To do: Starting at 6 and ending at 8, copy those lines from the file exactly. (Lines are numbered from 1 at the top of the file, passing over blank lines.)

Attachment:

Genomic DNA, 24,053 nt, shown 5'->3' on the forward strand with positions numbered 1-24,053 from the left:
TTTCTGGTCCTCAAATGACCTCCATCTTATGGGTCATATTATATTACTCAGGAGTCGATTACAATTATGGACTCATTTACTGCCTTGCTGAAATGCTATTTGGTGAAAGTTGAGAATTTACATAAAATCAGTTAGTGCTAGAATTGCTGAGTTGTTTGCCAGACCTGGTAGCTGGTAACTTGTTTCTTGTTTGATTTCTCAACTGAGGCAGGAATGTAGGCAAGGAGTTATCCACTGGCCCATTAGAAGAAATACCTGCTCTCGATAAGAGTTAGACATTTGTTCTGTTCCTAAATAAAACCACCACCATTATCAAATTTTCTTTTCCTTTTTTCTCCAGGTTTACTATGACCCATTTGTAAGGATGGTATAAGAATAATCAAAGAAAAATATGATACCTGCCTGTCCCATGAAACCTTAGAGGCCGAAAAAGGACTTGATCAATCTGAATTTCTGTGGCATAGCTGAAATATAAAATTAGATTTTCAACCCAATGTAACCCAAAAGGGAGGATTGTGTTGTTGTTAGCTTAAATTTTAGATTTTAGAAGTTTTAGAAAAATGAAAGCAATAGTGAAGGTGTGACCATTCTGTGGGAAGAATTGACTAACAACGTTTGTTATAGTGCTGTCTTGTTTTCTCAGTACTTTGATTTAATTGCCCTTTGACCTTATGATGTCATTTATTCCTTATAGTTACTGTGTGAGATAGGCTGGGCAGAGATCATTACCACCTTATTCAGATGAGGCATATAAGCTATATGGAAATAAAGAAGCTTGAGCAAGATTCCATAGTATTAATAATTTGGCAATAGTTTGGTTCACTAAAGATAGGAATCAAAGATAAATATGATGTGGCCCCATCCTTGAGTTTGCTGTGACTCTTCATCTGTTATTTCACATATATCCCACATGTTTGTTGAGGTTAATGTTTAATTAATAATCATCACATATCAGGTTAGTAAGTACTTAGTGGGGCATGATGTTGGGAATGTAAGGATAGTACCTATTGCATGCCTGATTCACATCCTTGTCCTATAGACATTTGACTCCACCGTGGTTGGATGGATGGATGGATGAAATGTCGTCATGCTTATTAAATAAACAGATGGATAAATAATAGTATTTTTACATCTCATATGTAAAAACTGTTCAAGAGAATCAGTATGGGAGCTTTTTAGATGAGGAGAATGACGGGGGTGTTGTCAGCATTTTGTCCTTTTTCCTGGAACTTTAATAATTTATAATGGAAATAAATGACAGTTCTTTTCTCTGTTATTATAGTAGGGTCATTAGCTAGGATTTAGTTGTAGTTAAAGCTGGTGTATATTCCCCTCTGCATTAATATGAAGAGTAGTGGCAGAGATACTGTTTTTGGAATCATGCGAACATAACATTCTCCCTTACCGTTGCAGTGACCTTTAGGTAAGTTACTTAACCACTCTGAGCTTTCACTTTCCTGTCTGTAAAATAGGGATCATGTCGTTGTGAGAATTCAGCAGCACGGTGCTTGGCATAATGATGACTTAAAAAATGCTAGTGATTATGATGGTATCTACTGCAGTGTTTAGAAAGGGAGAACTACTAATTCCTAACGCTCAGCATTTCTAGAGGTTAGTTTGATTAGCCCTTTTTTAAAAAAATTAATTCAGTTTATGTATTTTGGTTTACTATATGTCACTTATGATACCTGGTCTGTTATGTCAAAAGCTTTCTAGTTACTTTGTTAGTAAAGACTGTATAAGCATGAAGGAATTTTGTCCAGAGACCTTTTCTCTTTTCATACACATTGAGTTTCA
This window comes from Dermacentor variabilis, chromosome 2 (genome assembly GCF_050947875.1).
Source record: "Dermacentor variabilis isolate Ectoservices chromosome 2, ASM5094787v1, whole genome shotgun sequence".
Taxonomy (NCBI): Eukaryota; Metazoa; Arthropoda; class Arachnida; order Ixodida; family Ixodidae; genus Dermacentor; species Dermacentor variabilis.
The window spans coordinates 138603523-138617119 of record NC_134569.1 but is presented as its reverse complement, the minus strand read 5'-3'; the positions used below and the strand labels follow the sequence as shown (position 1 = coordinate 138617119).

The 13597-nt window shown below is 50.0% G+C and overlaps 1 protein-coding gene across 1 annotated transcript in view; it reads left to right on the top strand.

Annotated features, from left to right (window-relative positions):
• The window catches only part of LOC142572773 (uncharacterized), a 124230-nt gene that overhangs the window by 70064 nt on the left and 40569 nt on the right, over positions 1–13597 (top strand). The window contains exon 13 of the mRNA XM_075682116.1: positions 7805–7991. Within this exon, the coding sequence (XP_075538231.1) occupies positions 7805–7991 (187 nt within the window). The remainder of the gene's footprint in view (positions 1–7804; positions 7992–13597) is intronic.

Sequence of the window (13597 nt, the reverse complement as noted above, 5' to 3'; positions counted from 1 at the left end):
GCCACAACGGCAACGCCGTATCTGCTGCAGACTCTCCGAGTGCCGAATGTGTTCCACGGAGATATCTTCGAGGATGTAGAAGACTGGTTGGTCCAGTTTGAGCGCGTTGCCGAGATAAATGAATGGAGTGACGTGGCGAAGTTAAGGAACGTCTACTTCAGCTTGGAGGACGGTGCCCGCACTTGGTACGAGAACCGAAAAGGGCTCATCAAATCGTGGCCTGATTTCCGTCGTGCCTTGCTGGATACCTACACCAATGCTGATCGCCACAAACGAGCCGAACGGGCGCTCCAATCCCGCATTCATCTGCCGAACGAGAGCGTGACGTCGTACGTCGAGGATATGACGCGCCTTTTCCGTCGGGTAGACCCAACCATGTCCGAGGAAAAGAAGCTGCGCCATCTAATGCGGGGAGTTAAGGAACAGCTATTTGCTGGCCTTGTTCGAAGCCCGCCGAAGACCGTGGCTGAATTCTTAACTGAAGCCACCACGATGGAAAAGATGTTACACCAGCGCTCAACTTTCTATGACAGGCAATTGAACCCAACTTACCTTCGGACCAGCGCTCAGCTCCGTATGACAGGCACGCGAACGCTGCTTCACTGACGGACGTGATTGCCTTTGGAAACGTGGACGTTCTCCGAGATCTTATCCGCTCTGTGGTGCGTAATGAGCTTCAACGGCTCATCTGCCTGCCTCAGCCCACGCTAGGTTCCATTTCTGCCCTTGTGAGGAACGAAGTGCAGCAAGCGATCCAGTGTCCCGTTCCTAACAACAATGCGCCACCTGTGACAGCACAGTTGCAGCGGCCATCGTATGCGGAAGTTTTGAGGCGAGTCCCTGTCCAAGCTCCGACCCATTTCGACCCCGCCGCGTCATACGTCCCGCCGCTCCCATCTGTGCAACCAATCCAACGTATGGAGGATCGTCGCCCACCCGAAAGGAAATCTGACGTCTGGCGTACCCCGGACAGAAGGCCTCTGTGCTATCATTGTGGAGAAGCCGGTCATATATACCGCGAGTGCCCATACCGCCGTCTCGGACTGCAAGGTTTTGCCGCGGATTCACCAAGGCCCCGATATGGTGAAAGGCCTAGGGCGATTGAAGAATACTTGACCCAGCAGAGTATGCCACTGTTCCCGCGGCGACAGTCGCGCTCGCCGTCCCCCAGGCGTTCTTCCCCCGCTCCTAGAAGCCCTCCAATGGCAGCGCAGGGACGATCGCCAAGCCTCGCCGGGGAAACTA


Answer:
The window spans coordinates 138603523-138617119 of record NC_134569.1 but is presented as its reverse complement, the minus strand read 5'-3'; the positions used below and the strand labels follow the sequence as shown (position 1 = coordinate 138617119).

The 13597-nt window shown below is 50.0% G+C and overlaps 1 protein-coding gene across 1 annotated transcript in view; it reads left to right on the top strand.

Annotated features, from left to right (window-relative positions):